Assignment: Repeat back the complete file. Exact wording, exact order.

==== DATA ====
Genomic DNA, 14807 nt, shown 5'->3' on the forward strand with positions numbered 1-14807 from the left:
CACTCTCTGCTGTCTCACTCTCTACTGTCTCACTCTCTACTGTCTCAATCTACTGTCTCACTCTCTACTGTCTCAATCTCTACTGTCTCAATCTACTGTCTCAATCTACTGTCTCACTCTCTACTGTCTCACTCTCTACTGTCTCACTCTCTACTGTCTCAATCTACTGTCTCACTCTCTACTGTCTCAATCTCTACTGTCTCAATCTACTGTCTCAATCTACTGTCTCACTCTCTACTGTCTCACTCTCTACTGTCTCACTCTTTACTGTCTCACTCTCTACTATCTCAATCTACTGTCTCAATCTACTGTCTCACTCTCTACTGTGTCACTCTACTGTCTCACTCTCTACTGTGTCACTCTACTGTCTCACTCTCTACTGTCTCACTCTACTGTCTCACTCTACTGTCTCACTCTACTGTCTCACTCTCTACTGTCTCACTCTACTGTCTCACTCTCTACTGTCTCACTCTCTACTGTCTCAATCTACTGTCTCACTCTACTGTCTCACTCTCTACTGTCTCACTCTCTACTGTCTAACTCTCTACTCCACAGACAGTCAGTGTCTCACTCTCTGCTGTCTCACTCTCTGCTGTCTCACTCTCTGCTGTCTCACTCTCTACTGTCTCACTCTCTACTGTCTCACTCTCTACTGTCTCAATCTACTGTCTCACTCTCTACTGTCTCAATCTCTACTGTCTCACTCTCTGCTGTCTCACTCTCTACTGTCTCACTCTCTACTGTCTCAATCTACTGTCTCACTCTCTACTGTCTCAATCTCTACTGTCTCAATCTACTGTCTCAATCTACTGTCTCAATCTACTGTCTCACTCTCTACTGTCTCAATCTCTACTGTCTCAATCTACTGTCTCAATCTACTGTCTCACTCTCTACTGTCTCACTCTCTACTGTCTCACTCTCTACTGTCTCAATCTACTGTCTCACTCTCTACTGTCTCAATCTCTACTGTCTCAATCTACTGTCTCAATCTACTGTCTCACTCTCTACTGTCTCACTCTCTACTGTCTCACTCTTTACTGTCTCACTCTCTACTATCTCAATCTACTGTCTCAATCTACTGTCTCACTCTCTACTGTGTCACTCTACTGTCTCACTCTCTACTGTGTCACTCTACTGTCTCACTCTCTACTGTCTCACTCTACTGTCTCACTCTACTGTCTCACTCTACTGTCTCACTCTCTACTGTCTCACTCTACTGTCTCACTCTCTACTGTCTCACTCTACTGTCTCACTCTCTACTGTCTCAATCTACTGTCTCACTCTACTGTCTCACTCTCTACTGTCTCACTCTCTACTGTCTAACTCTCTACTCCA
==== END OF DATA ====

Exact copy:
Genomic DNA, 14807 nt, shown 5'->3' on the forward strand with positions numbered 1-14807 from the left:
CACTCTCTGCTGTCTCACTCTCTACTGTCTCACTCTCTACTGTCTCAATCTACTGTCTCACTCTCTACTGTCTCAATCTCTACTGTCTCAATCTACTGTCTCAATCTACTGTCTCACTCTCTACTGTCTCACTCTCTACTGTCTCACTCTCTACTGTCTCAATCTACTGTCTCACTCTCTACTGTCTCAATCTCTACTGTCTCAATCTACTGTCTCAATCTACTGTCTCACTCTCTACTGTCTCACTCTCTACTGTCTCACTCTTTACTGTCTCACTCTCTACTATCTCAATCTACTGTCTCAATCTACTGTCTCACTCTCTACTGTGTCACTCTACTGTCTCACTCTCTACTGTGTCACTCTACTGTCTCACTCTCTACTGTCTCACTCTACTGTCTCACTCTACTGTCTCACTCTACTGTCTCACTCTCTACTGTCTCACTCTACTGTCTCACTCTCTACTGTCTCACTCTCTACTGTCTCAATCTACTGTCTCACTCTACTGTCTCACTCTCTACTGTCTCACTCTCTACTGTCTAACTCTCTACTCCACAGACAGTCAGTGTCTCACTCTCTGCTGTCTCACTCTCTGCTGTCTCACTCTCTGCTGTCTCACTCTCTACTGTCTCACTCTCTACTGTCTCACTCTCTACTGTCTCAATCTACTGTCTCACTCTCTACTGTCTCAATCTCTACTGTCTCACTCTCTGCTGTCTCACTCTCTACTGTCTCACTCTCTACTGTCTCAATCTACTGTCTCACTCTCTACTGTCTCAATCTCTACTGTCTCAATCTACTGTCTCAATCTACTGTCTCAATCTACTGTCTCACTCTCTACTGTCTCAATCTCTACTGTCTCAATCTACTGTCTCAATCTACTGTCTCACTCTCTACTGTCTCACTCTCTACTGTCTCACTCTCTACTGTCTCAATCTACTGTCTCACTCTCTACTGTCTCAATCTCTACTGTCTCAATCTACTGTCTCAATCTACTGTCTCACTCTCTACTGTCTCACTCTCTACTGTCTCACTCTTTACTGTCTCACTCTCTACTATCTCAATCTACTGTCTCAATCTACTGTCTCACTCTCTACTGTGTCACTCTACTGTCTCACTCTCTACTGTGTCACTCTACTGTCTCACTCTCTACTGTCTCACTCTACTGTCTCACTCTACTGTCTCACTCTACTGTCTCACTCTCTACTGTCTCACTCTACTGTCTCACTCTCTACTGTCTCACTCTACTGTCTCACTCTCTACTGTCTCAATCTACTGTCTCACTCTACTGTCTCACTCTCTACTGTCTCACTCTCTACTGTCTAACTCTCTACTCCA